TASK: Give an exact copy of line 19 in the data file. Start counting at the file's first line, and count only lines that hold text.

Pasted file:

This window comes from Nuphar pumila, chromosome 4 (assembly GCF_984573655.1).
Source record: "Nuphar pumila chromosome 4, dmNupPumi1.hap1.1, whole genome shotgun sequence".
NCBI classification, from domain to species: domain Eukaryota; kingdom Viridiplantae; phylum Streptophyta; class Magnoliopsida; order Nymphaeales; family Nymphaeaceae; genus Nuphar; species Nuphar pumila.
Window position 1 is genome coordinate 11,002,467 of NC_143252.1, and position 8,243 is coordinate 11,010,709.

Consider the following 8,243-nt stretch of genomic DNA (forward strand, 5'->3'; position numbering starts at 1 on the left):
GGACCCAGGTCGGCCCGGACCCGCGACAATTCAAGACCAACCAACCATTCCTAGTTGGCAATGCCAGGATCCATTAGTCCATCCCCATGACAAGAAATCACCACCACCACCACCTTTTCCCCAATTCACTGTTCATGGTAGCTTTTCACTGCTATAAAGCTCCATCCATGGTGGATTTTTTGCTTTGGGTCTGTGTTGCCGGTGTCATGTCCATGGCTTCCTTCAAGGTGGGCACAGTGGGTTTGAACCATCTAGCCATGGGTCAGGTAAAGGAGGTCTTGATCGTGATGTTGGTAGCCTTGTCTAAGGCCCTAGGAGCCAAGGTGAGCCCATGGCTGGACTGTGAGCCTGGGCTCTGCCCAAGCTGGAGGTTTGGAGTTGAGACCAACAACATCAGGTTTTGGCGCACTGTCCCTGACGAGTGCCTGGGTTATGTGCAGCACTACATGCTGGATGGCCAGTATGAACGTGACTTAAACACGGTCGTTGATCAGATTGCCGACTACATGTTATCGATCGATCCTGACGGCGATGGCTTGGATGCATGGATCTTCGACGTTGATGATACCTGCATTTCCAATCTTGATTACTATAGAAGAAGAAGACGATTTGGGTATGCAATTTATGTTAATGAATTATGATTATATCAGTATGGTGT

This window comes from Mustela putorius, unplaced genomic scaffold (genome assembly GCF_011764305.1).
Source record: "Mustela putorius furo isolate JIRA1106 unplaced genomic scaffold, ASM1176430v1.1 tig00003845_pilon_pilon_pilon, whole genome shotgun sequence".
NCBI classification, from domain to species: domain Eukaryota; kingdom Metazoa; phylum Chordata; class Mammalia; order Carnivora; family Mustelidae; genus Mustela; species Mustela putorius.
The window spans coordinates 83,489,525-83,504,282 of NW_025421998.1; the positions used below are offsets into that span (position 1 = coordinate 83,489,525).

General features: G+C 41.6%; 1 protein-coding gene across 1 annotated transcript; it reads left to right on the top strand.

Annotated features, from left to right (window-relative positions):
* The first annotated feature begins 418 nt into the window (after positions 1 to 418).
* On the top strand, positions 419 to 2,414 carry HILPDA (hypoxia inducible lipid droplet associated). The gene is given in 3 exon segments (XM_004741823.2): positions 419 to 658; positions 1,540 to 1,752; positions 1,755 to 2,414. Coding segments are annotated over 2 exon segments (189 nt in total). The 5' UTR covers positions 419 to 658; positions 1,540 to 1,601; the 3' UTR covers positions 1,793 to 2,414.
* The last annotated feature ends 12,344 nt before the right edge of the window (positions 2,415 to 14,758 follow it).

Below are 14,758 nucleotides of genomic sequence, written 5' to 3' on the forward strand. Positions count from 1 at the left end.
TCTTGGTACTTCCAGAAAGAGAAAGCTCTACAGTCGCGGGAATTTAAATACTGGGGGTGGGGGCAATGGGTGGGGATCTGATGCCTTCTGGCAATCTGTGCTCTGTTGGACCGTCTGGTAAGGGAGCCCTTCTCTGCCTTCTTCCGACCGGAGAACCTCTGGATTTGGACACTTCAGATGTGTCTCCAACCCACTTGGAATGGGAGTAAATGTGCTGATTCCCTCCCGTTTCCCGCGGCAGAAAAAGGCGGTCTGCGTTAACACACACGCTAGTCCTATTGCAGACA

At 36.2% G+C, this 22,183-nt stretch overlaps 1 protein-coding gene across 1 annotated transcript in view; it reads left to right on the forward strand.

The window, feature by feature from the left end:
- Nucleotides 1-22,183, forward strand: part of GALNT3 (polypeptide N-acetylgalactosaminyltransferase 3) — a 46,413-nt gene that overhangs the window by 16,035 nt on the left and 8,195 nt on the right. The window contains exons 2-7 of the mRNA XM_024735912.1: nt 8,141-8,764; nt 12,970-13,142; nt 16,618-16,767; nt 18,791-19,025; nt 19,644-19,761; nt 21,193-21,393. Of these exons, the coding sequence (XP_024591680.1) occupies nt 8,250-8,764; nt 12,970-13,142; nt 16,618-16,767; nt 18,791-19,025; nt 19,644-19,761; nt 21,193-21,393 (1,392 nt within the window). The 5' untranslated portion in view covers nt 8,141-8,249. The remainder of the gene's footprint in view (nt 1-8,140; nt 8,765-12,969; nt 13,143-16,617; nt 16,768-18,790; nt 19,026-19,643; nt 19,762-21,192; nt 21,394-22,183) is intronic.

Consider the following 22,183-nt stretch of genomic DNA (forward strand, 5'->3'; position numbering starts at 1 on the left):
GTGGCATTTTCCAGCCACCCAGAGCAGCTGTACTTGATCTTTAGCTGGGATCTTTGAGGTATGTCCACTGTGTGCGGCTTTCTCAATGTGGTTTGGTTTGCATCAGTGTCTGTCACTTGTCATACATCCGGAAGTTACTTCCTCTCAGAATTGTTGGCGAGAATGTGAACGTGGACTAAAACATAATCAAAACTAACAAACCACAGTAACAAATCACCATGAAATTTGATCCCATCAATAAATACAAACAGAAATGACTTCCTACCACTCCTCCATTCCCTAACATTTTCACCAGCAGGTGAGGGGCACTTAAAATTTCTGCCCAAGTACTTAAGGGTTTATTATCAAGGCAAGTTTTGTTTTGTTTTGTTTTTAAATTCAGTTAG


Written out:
The window, feature by feature from the left end: